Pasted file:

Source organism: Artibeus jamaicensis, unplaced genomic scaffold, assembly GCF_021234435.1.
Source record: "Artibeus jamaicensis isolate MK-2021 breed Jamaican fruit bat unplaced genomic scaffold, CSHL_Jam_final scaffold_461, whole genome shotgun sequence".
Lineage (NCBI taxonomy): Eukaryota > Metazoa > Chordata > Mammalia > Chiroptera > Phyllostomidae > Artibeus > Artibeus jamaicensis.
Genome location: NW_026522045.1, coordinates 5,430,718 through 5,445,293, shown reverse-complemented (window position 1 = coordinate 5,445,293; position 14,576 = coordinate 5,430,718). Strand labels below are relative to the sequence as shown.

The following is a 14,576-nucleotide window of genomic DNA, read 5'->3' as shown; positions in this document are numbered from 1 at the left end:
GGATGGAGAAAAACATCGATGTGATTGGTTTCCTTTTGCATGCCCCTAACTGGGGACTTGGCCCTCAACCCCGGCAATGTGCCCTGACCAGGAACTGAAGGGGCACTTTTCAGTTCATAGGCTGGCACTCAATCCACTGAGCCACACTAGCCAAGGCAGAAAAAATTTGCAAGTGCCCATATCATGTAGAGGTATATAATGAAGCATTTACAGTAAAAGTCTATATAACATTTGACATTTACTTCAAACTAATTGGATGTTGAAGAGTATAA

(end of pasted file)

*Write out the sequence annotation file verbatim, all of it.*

Source organism: Artibeus jamaicensis, unplaced genomic scaffold, assembly GCF_021234435.1.
Source record: "Artibeus jamaicensis isolate MK-2021 breed Jamaican fruit bat unplaced genomic scaffold, CSHL_Jam_final scaffold_461, whole genome shotgun sequence".
Lineage (NCBI taxonomy): Eukaryota > Metazoa > Chordata > Mammalia > Chiroptera > Phyllostomidae > Artibeus > Artibeus jamaicensis.
Genome location: NW_026522045.1, coordinates 5,430,718 through 5,445,293, shown reverse-complemented (window position 1 = coordinate 5,445,293; position 14,576 = coordinate 5,430,718). Strand labels below are relative to the sequence as shown.

The following is a 14,576-nucleotide window of genomic DNA, read 5'->3' as shown; positions in this document are numbered from 1 at the left end:
GGATGGAGAAAAACATCGATGTGATTGGTTTCCTTTTGCATGCCCCTAACTGGGGACTTGGCCCTCAACCCCGGCAATGTGCCCTGACCAGGAACTGAAGGGGCACTTTTCAGTTCATAGGCTGGCACTCAATCCACTGAGCCACACTAGCCAAGGCAGAAAAAATTTGCAAGTGCCCATATCATGTAGAGGTATATAATGAAGCATTTACAGTAAAAGTCTATATAACATTTGACATTTACTTCAAACTAATTGGATGTTGAAGAGTATAA